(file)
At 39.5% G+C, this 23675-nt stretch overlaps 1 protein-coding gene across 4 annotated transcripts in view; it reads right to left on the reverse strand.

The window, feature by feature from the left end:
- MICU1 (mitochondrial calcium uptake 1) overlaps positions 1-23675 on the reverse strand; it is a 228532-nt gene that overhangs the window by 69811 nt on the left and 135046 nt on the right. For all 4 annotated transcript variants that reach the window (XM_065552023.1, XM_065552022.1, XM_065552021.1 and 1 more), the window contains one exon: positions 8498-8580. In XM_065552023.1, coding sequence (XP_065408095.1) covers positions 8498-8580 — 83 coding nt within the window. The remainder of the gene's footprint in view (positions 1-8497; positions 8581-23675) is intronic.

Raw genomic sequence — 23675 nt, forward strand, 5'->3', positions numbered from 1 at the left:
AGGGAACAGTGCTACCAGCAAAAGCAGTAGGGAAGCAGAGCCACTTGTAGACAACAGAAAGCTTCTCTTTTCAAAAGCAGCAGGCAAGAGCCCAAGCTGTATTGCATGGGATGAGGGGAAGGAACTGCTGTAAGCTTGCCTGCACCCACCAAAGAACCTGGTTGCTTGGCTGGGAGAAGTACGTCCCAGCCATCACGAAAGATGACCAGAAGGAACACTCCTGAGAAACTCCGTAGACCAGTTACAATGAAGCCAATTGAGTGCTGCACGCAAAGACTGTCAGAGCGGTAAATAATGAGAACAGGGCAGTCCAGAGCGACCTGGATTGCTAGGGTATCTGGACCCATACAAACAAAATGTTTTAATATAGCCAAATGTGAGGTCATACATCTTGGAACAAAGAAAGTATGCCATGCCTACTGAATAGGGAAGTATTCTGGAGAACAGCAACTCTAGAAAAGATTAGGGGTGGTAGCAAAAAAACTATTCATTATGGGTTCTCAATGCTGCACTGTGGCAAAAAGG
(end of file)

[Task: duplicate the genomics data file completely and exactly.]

At 39.5% G+C, this 23675-nt stretch overlaps 1 protein-coding gene across 4 annotated transcripts in view; it reads right to left on the reverse strand.

The window, feature by feature from the left end:
- MICU1 (mitochondrial calcium uptake 1) overlaps positions 1-23675 on the reverse strand; it is a 228532-nt gene that overhangs the window by 69811 nt on the left and 135046 nt on the right. For all 4 annotated transcript variants that reach the window (XM_065552023.1, XM_065552022.1, XM_065552021.1 and 1 more), the window contains one exon: positions 8498-8580. In XM_065552023.1, coding sequence (XP_065408095.1) covers positions 8498-8580 — 83 coding nt within the window. The remainder of the gene's footprint in view (positions 1-8497; positions 8581-23675) is intronic.

Raw genomic sequence — 23675 nt, forward strand, 5'->3', positions numbered from 1 at the left:
AGGGAACAGTGCTACCAGCAAAAGCAGTAGGGAAGCAGAGCCACTTGTAGACAACAGAAAGCTTCTCTTTTCAAAAGCAGCAGGCAAGAGCCCAAGCTGTATTGCATGGGATGAGGGGAAGGAACTGCTGTAAGCTTGCCTGCACCCACCAAAGAACCTGGTTGCTTGGCTGGGAGAAGTACGTCCCAGCCATCACGAAAGATGACCAGAAGGAACACTCCTGAGAAACTCCGTAGACCAGTTACAATGAAGCCAATTGAGTGCTGCACGCAAAGACTGTCAGAGCGGTAAATAATGAGAACAGGGCAGTCCAGAGCGACCTGGATTGCTAGGGTATCTGGACCCATACAAACAAAATGTTTTAATATAGCCAAATGTGAGGTCATACATCTTGGAACAAAGAAAGTATGCCATGCCTACTGAATAGGGAAGTATTCTGGAGAACAGCAACTCTAGAAAAGATTAGGGGTGGTAGCAAAAAAACTATTCATTATGGGTTCTCAATGCTGCACTGTGGCAAAAAGG